# Lesson 10

Other Conditions for Triangle Similarity

- Let’s prove more triangles are similar.

### 10.1: Math Talk: Triangle Congruence

Evaluate mentally. Is there enough information to determine if the pairs of triangles are congruent? If so, what theorem(s) would you use? If not, what additional piece of information could you use?

### 10.2: Side-Angle-Side Triangle Similarity?

Andre remembers lots of ways to prove triangles congruent. He asks Clare, “Can we use Angle-Side-Angle to prove triangles are similar?”

Clare: “Sure, but we don’t need the Side part because Angle-Angle is enough to prove triangles are similar.”

Andre: “Hmm, what about Side-Angle-Side or Side-Side-Side? What if we don’t know 2 angles?”

Clare: “Oh! I don’t know. Let’s draw a picture and see if we can prove it.”

Andre: “Uh-oh. If ‘side’ means corresponding sides with the same length, then we’ll only get congruent triangles.”

- What could ‘side’ stand for to prove triangles similar?
- Draw a diagram that would help you prove the Side-Angle-Side Triangle Similarity Theorem.
- Write a proof.

### 10.3: Side-Side-Side Triangle Similarity

Prove that these 2 triangles must be similar.

Prove or disprove the Side-Side-Angle Triangle Similarity Theorem.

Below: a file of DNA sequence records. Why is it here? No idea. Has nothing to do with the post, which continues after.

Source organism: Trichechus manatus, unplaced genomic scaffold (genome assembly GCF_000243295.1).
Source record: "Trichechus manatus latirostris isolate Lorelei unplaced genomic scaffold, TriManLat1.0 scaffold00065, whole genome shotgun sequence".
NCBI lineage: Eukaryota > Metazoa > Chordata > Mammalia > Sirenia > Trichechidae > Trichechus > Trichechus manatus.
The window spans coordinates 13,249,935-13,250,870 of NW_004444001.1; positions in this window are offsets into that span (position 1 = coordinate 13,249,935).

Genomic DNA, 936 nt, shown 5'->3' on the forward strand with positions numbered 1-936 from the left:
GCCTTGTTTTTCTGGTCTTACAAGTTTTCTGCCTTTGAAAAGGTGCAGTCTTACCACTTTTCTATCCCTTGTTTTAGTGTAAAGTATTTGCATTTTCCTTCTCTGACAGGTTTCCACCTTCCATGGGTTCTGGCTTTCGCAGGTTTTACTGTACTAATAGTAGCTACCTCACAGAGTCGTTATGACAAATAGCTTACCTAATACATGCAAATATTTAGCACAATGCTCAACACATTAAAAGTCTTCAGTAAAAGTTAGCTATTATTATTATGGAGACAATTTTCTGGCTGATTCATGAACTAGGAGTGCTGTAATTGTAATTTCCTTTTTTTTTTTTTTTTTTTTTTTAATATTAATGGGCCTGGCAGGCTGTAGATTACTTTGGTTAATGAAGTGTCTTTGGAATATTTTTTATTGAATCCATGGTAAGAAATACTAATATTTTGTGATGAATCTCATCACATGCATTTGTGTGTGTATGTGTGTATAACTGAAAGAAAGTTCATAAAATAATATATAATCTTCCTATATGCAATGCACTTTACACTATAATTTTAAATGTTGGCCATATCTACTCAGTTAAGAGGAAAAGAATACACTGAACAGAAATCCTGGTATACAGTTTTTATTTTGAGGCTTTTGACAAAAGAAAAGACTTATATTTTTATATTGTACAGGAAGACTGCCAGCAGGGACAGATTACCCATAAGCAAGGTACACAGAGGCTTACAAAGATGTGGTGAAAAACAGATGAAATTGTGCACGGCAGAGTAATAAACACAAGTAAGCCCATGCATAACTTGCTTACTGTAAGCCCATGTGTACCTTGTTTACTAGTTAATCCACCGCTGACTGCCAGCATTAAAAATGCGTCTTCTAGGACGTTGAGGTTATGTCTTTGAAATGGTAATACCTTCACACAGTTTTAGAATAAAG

### Summary

Besides the Angle-Angle Triangle Similarity Theorem, what other criteria are sufficient to prove triangles similar?

When 2 sides of one triangle are proportional to 2 corresponding sides of a second triangle using the same scale factor \(k\), and the pair of angles between these sides are congruent, the triangles are similar by the Side-Angle-Side Triangle Similarity Theorem.

For example, angles \(EDF\) and \(BDC\) are vertical angles and so they are congruent, and there are 2 pairs of corresponding sides with the same scale factor.

Dilate triangle \(DEF\) using center \(D\) and scale factor \(k\). Since \(\frac{BD}{ED}=\frac{CD}{FD} = k\), \(BD\) is now congruent to \(E'D\), and \(CD\) is congruent to \(F'D\). The dilation did not change the size of the angles. Therefore, triangle \(E'DF'\) is congruent to triangle \(BDC\) by the Side-Angle-Side Triangle Congruence Theorem. This means there is a sequence of rigid motions that takes triangle \(E'DF'\) to triangle \(BDC\). That means triangle \(BDC\) is similar to triangle \(EDF\) because there is a dilation and a sequence of rigid motions that takes one to the other. There wasn’t anything special about these 2 triangles, therefore, any pair of triangles with 2 pairs of sides whose lengths are in the same proportion and with the angle between them congruent must be similar.

We can also show that if all 3 pairs of corresponding sides are proportional and use the same scale factor \(k\), this is sufficient to prove the triangles are similar. We call this the Side-Side-Side Triangle Similarity Theorem.

### Glossary Entries

**similar**One figure is similar to another if there is a sequence of rigid motions and dilations that takes the first figure onto the second.

Triangle \(A'B'C'\) is similar to triangle \(ABC\) because a rotation with center \(B\) followed by a dilation with center \(P\) takes \(ABC\) to \(A'B'C'\).